September 12, 2022
Terranova & Associates, LLC strives to keep our clients up to date regarding tax
changes that will impact them. U.S. Department of Education have announced a
three-part plan to help working and middle-class federal student loan borrowers’
transition back to regular payment as pandemic-related support expires. This
plan includes loan forgiveness of up to $20,000. Borrowers and families may be
asking themselves “what do I have to do to claim this relief?” This page is a
resource to answer those questions and more. There will be more details
announced in the coming weeks. To be notified when the process has officially
opened, please watch for our emails.
In addition to the above, the IRS has recently released a list of exceptions for the
inclusion of a cancelled student loan debt, in income. Generally, had a taxpayer's
student loan been cancelled or repaid by someone else, the taxpayer was
mandated to include the cancelled or repaid loan amount as part of their gross
income, for tax purposes. However, The American Rescue Plan Act of 2021 has
modified the treatment of student loan forgiveness for discharges in 2021 through
2025, wherein the taxpayer may be able to exclude the repaid or cancelled loan
amount from his gross income, if the loan could be categorized as one of the
A loan for postsecondary educational expenses.
- A private education loan.
- A loan from an educational organization described in Code Sec.
- A loan from an organization exempt from tax under Code Sec. 501(a) to
refinance a student loan
As a refresher, the following is a summary of the Plan:
1. Final extension of student loan repayment through December 2022, with
payments resuming January 2023, and this pause in payments is
2. U.S. Department of Education will provide up to $20,000 in debt
cancellation to Pell Grant recipients with loans held by the Department of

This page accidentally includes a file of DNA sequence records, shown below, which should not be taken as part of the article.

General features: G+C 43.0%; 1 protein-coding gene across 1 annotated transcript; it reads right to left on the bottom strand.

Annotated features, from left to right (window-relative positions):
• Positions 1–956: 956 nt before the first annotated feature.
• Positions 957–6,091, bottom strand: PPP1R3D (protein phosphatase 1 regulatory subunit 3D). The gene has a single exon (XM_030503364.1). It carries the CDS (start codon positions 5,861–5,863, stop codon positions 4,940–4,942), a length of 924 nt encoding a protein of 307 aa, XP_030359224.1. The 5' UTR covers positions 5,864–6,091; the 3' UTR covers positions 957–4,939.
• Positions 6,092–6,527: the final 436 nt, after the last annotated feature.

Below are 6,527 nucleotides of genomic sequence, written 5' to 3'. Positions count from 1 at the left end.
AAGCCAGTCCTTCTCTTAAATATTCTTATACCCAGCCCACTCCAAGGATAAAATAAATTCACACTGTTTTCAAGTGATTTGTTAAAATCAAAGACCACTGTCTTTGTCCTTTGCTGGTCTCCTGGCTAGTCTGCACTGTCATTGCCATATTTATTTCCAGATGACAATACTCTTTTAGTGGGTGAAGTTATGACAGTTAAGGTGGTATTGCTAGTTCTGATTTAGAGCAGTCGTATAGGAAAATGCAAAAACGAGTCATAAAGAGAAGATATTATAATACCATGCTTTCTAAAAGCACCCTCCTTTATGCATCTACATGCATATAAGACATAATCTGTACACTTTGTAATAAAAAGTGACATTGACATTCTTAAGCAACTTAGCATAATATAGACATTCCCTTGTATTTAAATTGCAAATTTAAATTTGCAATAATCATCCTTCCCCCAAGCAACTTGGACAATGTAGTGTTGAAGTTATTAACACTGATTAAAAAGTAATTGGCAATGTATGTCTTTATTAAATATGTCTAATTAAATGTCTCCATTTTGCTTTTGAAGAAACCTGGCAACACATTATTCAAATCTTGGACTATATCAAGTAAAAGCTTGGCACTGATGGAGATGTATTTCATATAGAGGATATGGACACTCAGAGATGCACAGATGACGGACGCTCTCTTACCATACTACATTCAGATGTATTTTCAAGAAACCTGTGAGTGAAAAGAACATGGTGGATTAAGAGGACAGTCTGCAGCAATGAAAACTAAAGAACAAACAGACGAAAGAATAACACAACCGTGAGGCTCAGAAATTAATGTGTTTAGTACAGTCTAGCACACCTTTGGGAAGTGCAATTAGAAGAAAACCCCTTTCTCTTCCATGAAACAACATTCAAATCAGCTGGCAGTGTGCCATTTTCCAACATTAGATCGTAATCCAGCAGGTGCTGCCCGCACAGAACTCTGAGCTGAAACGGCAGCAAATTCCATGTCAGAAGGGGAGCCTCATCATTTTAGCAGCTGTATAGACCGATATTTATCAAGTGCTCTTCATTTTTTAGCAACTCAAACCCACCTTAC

Education and up to $10,000 in debt cancellation to non-Pell Grant
recipients. Borrowers are eligible for this relief if their individual income is
less than $125,000 or $250,000 for households. In addition, borrowers
who are employed by non-profits, the military, or federal, state, Tribal, or
local government may be eligible to have all their student loans forgiven
through the Public Service Loan Forgiveness (PSLF) program. To be
a. Your annual income must have fallen below $125,000 (for
individuals) or $250,000 (for married couples or heads of
b. If you received a Pell Grant in college and meet the income
threshold, you will be eligible for up to $20,000 in debt cancellation.
c. If you did not receive a Pell Grant in college and meet the income
threshold, you will be eligible for up to $10,000 in debt cancellation.
3. What action is required to receive loan forgiveness:
a. Borrowers may be eligible to receive relief automatically because
relevant income data is already available to the U.S. Department of
b. If the U.S. Department of Education does not have your income
data - or if you do not know if the U.S. Department of Education has
your income data, the Administration will launch a simple
application in the coming weeks.
c. The application will be available before the pause on federal
student loan repayment sends on December 31st.
As additional information becomes available, we will provide additional updates.
We are available for consultations regarding this and other tax matters if you
need assistance, please contact us. We are excited to welcome the new clients
that have retained our services!
This is our update as of this time and we will strive to keep you informed; please
keep in mind this is a fluid topic and subject to change at any time.
This information should be used to strategically navigate through the months
ahead. We are in the office and are happy to assist you.
Please feel free to share this with your relatives and friends and remember we
are here to help our clients.
Terranova & Associates, LLC.
Thomas D. Terranova, Jr., CPA, PFS, CITP